The Mornington Peninsula has always been the most popular destination for Melbournians seeking a day trip or a weekend respite from the city. Popular bayside and rugged surf beaches, a burgeoning, tourist-friendly wine and food industry and plenty of agreeable countryside are all within little more than an hour or two’s drive from the CBD.
The peninsula forms the eastern side of Port Phillip Bay in a long slow curve along which are dotted seaside resorts like Rosebud and Dromana. Come summer, the foreshores of these towns are crammed with families in caravans, but keep driving down the Nepean Highway till you will reach Blairgowrie. From here on the Peninsula narrows dramatically so that the bay or front beach and the surf beaches on the other side facing Bass Strait (the back beaches as they are often called) are just a mile or so apart.
This is premium beach house country; if you don’t have a friend who happens to have a place here you can (presuming you’ve booked a year ahead) expect to pay top dollar to rent around the towns like Sorrento (Victoria’s oldest settlement) and especially Portsea, the last town on the Peninsula, where the Melbourne establishment clings to its real estate with a passion. Sorrento is a particularly handsome town strategically dotted with grand old sandstone hotels and many of the bay’s best restaurants.
A passenger and vehicular ferry can be caught from Sorrento on the hour to cross the Bay and deposit you at the once thriving holiday town of Queenscliff on the Bellarine Peninsula. Once there you may reasonably wonder why you bothered; the beach is crap and there’s little to do except trudge around with the rest of the tourists in fruitless search of the town’s raison d’?e. Head straight to The Queenscliff Hotel (16 Gellibrand St, Queenscliff), a superb Victorian hotel returned to full Victorian grandeur by famed Melbourne restaurateur Mietta O’Donnell. A couple of cocktails in the side bar may just help make the excursion seem worthwhile.
The surf beaches along the sole of the Peninsula, from Portsea at the toe to Cape Schanck where the heel should be, are uniformly good and vary from sandy beaches backed by sand dunes to the rugged rockscape and exposed mussel beds at the Sorrento back beach. There are some notorious rips along this stretch, one of which claimed the Australian prime minister Harold Holt in the 1960s -“ so heed the warnings of lifesaving clubs and swim/surf between their flags.
The east-facing coast of the Peninsula (i.e. facing Westernport Bay) is also dotted with holiday towns, most of which are considerably less commercialised than their counterparts on Port Phillip Bay. The ruggedly beautiful coastal bushlands around Somers are now dotted with some of the state’s most exciting domestic architecture; a DCM-designed bunker-style beach house has now become a status symbol to rival owning property in Portsea. Somers also features a gay-patronised nude beach.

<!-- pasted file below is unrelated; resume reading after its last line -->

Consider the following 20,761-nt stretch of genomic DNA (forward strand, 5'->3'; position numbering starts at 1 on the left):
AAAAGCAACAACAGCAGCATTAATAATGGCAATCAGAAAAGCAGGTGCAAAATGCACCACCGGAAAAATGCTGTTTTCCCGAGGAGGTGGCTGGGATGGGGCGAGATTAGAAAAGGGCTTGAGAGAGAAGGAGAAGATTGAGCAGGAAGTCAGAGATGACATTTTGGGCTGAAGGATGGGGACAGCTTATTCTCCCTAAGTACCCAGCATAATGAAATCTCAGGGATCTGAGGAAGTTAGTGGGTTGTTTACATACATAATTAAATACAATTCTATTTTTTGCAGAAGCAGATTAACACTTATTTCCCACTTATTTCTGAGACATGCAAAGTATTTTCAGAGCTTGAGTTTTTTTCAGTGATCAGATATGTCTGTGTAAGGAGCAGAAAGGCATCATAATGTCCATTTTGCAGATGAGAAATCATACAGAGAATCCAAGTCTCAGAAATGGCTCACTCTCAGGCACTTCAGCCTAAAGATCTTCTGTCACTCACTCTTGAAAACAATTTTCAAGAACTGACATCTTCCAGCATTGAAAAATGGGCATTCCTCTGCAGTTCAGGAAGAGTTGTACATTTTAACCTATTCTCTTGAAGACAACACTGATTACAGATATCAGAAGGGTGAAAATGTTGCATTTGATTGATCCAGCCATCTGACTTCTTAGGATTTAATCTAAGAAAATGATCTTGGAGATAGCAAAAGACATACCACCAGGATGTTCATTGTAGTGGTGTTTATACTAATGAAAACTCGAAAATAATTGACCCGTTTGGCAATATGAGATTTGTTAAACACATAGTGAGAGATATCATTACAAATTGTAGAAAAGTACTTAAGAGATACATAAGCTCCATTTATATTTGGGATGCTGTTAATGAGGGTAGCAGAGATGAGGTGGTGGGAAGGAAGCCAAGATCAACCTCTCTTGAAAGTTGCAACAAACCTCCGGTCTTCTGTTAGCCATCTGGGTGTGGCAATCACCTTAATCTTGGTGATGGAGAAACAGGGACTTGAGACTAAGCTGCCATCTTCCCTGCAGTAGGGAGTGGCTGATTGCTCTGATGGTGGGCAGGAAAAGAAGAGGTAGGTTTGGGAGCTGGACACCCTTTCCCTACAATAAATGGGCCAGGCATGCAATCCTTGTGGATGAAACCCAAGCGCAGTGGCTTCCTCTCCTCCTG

For those wanting to take some of the great local produce home or put together an alfresco picnic, this area is also well serviced by gourmet food stores such as the Flinders General Store (48 Cook St, Flinders, phone 03 5989 0207) which includes a liquor store, a deli featuring locally cured meats and cheeses, Flinders Bakery bread and free-range roast chickens cooked on the premises.
The Peninsula’s best known produce is its wines. Dozens of wineries throughout the Peninsula offer tastings, cellar door sales and, in some cases, excellent on-site restaurants. Many varieties are grown here but the cool climate region is best known for its pinots -“ noir, grigio and gris -“ and chardonnays. If you don’t feel like playing vinicultural hit and miss, book a winery tour with Cheryl Wallace, the ma?e d’ at T’Gallant Winery’s rustic La Baracca restaurant (who tends to sniff out a friend of Dorothy in the time it takes to get your first drinks sorted). For around $110, Cheryl and her husband Ian take groups of three to 11, in minibus or people-mover, on tailor-made tours (including a winery lunch) but are perfectly happy to stay put at the first or second stop if you’ve become too comfortable (or legless) to move (Wallace’s Winery Tours: phone 03 9347 3039).
The Peninsula is also a horticulturist’s wet dream, dotted with specialist nurseries and open gardens. Two spots worth a visit are Heronswood (105 LaTrobe Parade, Dromana [see Melways map 159 C9]), a handsome old stone homestead surrounded by superbly planted cottage gardens and, for the topiary mad, Ashcombe Maze (Melways 256 E4).
To get the most from a day trip or weekend on the Peninsula, I recommend visiting the Victorian Tourist Bureau at the Melbourne Town Hall which keeps a number of the available guides to the region. The Age Good Food Guide has a chapter devoted to eateries on the Mornington Peninsula and is well worth the buying price.